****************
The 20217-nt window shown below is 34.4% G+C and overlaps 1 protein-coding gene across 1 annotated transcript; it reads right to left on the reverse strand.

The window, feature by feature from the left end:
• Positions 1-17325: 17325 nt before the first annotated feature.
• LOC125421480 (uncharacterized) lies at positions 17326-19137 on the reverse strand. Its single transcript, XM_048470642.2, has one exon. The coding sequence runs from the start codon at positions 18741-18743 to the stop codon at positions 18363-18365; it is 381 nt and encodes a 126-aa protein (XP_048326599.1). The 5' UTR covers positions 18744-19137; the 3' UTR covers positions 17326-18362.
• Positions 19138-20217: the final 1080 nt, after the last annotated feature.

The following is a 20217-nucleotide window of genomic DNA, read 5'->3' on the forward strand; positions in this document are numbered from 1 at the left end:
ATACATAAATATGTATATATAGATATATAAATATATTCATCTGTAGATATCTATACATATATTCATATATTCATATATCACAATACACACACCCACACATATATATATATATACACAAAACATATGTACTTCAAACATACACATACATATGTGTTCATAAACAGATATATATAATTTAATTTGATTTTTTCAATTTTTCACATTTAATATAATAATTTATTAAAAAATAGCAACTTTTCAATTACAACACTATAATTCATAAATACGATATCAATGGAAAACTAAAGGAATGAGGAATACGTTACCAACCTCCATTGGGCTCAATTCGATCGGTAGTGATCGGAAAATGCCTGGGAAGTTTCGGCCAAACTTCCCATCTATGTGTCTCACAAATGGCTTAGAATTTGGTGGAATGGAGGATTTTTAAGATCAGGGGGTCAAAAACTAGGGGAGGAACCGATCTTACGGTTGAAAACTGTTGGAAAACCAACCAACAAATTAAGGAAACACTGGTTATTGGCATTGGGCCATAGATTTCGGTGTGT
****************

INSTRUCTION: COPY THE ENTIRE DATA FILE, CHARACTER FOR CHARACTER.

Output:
The 20217-nt window shown below is 34.4% G+C and overlaps 1 protein-coding gene across 1 annotated transcript; it reads right to left on the reverse strand.

The window, feature by feature from the left end:
• Positions 1-17325: 17325 nt before the first annotated feature.
• LOC125421480 (uncharacterized) lies at positions 17326-19137 on the reverse strand. Its single transcript, XM_048470642.2, has one exon. The coding sequence runs from the start codon at positions 18741-18743 to the stop codon at positions 18363-18365; it is 381 nt and encodes a 126-aa protein (XP_048326599.1). The 5' UTR covers positions 18744-19137; the 3' UTR covers positions 17326-18362.
• Positions 19138-20217: the final 1080 nt, after the last annotated feature.

The following is a 20217-nucleotide window of genomic DNA, read 5'->3' on the forward strand; positions in this document are numbered from 1 at the left end:
ATACATAAATATGTATATATAGATATATAAATATATTCATCTGTAGATATCTATACATATATTCATATATTCATATATCACAATACACACACCCACACATATATATATATATACACAAAACATATGTACTTCAAACATACACATACATATGTGTTCATAAACAGATATATATAATTTAATTTGATTTTTTCAATTTTTCACATTTAATATAATAATTTATTAAAAAATAGCAACTTTTCAATTACAACACTATAATTCATAAATACGATATCAATGGAAAACTAAAGGAATGAGGAATACGTTACCAACCTCCATTGGGCTCAATTCGATCGGTAGTGATCGGAAAATGCCTGGGAAGTTTCGGCCAAACTTCCCATCTATGTGTCTCACAAATGGCTTAGAATTTGGTGGAATGGAGGATTTTTAAGATCAGGGGGTCAAAAACTAGGGGAGGAACCGATCTTACGGTTGAAAACTGTTGGAAAACCAACCAACAAATTAAGGAAACACTGGTTATTGGCATTGGGCCATAGATTTCGGTGTGT